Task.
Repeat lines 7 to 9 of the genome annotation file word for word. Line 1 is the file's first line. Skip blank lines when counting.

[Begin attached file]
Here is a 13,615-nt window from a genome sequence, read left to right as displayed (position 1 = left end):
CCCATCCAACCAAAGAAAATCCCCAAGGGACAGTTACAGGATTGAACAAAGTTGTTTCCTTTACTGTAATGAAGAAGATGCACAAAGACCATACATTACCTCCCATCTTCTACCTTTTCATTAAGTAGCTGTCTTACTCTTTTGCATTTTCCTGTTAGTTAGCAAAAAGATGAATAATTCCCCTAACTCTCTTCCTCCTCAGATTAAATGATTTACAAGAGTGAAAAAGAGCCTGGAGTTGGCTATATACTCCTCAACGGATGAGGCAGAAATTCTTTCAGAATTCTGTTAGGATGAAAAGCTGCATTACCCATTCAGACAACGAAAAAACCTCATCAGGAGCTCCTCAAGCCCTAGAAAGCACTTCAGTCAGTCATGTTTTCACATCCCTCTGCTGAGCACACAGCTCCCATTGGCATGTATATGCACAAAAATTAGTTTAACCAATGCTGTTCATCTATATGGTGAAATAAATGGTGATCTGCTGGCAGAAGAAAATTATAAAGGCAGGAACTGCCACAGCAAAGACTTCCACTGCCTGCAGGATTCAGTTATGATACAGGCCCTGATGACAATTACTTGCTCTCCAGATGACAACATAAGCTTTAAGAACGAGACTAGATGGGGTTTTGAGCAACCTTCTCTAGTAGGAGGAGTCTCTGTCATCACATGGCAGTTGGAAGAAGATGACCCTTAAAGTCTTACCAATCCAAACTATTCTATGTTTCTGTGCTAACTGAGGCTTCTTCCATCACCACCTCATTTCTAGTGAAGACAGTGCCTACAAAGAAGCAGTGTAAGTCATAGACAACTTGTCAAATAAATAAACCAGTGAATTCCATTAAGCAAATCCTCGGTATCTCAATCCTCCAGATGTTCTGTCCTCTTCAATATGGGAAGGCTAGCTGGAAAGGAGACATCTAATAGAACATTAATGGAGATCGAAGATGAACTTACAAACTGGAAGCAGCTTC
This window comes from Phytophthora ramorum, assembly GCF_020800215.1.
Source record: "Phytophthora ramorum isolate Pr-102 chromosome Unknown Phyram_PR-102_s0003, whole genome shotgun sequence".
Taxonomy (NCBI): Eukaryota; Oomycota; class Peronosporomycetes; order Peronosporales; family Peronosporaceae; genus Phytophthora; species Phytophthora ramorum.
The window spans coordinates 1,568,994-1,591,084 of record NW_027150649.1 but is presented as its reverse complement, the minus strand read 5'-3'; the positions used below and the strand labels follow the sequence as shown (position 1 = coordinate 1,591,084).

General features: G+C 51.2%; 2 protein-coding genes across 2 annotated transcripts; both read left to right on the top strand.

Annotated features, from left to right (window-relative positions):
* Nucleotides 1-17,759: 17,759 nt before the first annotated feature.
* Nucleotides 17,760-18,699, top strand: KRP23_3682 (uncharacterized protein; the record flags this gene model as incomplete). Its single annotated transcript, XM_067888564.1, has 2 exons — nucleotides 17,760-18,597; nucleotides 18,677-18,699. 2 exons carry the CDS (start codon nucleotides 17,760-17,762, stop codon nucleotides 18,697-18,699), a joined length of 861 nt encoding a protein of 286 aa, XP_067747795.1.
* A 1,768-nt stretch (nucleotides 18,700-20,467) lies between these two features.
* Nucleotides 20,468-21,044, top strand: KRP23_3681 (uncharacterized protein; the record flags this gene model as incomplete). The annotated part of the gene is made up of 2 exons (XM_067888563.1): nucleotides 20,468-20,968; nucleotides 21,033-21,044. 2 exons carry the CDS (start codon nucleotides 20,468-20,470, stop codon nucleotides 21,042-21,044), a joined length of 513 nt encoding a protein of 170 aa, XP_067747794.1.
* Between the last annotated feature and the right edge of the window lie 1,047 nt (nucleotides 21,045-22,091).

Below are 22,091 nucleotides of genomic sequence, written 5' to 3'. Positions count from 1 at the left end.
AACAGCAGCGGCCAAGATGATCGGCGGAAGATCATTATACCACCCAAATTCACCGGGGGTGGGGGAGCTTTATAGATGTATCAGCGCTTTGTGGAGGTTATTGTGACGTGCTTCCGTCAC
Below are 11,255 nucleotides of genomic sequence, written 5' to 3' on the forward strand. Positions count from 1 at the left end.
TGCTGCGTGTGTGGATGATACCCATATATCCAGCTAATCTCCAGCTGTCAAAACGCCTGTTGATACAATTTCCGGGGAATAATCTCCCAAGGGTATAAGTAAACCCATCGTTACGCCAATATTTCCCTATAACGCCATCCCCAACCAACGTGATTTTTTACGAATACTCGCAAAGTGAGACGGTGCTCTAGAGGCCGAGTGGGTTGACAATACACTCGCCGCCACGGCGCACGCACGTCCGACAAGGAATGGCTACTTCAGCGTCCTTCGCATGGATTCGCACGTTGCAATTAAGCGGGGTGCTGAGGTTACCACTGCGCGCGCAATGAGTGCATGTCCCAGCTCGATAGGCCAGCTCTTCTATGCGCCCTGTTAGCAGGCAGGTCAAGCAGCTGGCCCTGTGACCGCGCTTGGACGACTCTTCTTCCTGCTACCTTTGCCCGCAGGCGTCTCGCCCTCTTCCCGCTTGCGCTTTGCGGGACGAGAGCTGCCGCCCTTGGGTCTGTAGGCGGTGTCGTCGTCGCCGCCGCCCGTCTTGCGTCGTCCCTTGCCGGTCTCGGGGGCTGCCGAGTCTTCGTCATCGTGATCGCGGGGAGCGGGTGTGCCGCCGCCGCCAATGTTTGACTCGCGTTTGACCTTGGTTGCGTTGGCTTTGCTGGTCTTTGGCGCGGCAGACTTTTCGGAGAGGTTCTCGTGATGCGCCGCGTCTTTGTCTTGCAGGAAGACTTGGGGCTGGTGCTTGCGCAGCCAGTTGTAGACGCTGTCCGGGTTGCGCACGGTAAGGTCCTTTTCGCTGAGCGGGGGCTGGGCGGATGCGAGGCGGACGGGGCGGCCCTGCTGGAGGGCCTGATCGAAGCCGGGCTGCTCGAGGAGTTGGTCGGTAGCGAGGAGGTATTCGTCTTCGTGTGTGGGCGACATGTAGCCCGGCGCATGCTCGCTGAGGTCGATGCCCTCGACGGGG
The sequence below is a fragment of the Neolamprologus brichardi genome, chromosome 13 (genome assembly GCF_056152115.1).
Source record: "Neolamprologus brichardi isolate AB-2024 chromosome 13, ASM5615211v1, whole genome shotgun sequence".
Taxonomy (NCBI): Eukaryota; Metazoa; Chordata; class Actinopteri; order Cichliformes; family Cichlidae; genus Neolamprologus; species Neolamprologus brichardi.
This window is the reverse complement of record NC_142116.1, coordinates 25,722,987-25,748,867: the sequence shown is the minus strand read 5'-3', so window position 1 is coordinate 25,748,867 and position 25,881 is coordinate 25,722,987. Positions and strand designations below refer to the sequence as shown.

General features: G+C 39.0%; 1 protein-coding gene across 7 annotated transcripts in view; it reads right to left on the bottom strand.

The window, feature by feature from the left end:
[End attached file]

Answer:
General features: G+C 51.2%; 2 protein-coding genes across 2 annotated transcripts; both read left to right on the top strand.

Annotated features, from left to right (window-relative positions):
* Nucleotides 1-17,759: 17,759 nt before the first annotated feature.